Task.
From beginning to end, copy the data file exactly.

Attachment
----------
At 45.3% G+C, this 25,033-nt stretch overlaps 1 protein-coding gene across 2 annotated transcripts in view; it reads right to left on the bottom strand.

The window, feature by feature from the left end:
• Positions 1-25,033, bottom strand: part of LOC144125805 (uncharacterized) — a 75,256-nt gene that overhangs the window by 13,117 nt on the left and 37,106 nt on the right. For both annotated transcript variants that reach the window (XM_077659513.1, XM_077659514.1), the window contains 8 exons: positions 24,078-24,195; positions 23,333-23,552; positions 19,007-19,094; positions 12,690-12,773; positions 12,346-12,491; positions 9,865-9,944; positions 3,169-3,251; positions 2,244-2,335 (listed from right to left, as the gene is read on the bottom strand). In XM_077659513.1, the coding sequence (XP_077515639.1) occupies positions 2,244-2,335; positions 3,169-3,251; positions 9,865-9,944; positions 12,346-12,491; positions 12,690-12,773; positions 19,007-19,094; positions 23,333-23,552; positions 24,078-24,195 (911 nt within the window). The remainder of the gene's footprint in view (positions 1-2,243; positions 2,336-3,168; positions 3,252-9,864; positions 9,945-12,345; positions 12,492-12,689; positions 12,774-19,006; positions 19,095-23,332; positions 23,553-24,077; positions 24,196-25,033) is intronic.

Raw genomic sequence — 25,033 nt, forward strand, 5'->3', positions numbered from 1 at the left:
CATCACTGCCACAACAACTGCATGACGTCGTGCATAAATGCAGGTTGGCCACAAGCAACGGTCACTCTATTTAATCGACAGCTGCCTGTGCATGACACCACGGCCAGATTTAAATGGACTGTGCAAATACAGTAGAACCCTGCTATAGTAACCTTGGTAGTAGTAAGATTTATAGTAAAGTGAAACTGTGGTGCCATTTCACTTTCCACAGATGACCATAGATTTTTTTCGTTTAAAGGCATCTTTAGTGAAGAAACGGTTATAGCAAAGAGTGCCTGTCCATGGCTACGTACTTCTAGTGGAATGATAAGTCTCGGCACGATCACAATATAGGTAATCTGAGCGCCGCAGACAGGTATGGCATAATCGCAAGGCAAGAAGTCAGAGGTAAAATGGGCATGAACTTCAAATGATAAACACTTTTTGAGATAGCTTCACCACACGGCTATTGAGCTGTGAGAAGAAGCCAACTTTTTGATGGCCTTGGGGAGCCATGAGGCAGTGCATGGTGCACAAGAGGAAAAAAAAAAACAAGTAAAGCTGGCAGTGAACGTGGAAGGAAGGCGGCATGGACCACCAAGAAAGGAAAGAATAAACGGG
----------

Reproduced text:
At 45.3% G+C, this 25,033-nt stretch overlaps 1 protein-coding gene across 2 annotated transcripts in view; it reads right to left on the bottom strand.

The window, feature by feature from the left end:
• Positions 1-25,033, bottom strand: part of LOC144125805 (uncharacterized) — a 75,256-nt gene that overhangs the window by 13,117 nt on the left and 37,106 nt on the right. For both annotated transcript variants that reach the window (XM_077659513.1, XM_077659514.1), the window contains 8 exons: positions 24,078-24,195; positions 23,333-23,552; positions 19,007-19,094; positions 12,690-12,773; positions 12,346-12,491; positions 9,865-9,944; positions 3,169-3,251; positions 2,244-2,335 (listed from right to left, as the gene is read on the bottom strand). In XM_077659513.1, the coding sequence (XP_077515639.1) occupies positions 2,244-2,335; positions 3,169-3,251; positions 9,865-9,944; positions 12,346-12,491; positions 12,690-12,773; positions 19,007-19,094; positions 23,333-23,552; positions 24,078-24,195 (911 nt within the window). The remainder of the gene's footprint in view (positions 1-2,243; positions 2,336-3,168; positions 3,252-9,864; positions 9,945-12,345; positions 12,492-12,689; positions 12,774-19,006; positions 19,095-23,332; positions 23,553-24,077; positions 24,196-25,033) is intronic.

Raw genomic sequence — 25,033 nt, forward strand, 5'->3', positions numbered from 1 at the left:
CATCACTGCCACAACAACTGCATGACGTCGTGCATAAATGCAGGTTGGCCACAAGCAACGGTCACTCTATTTAATCGACAGCTGCCTGTGCATGACACCACGGCCAGATTTAAATGGACTGTGCAAATACAGTAGAACCCTGCTATAGTAACCTTGGTAGTAGTAAGATTTATAGTAAAGTGAAACTGTGGTGCCATTTCACTTTCCACAGATGACCATAGATTTTTTTCGTTTAAAGGCATCTTTAGTGAAGAAACGGTTATAGCAAAGAGTGCCTGTCCATGGCTACGTACTTCTAGTGGAATGATAAGTCTCGGCACGATCACAATATAGGTAATCTGAGCGCCGCAGACAGGTATGGCATAATCGCAAGGCAAGAAGTCAGAGGTAAAATGGGCATGAACTTCAAATGATAAACACTTTTTGAGATAGCTTCACCACACGGCTATTGAGCTGTGAGAAGAAGCCAACTTTTTGATGGCCTTGGGGAGCCATGAGGCAGTGCATGGTGCACAAGAGGAAAAAAAAAAACAAGTAAAGCTGGCAGTGAACGTGGAAGGAAGGCGGCATGGACCACCAAGAAAGGAAAGAATAAACGGG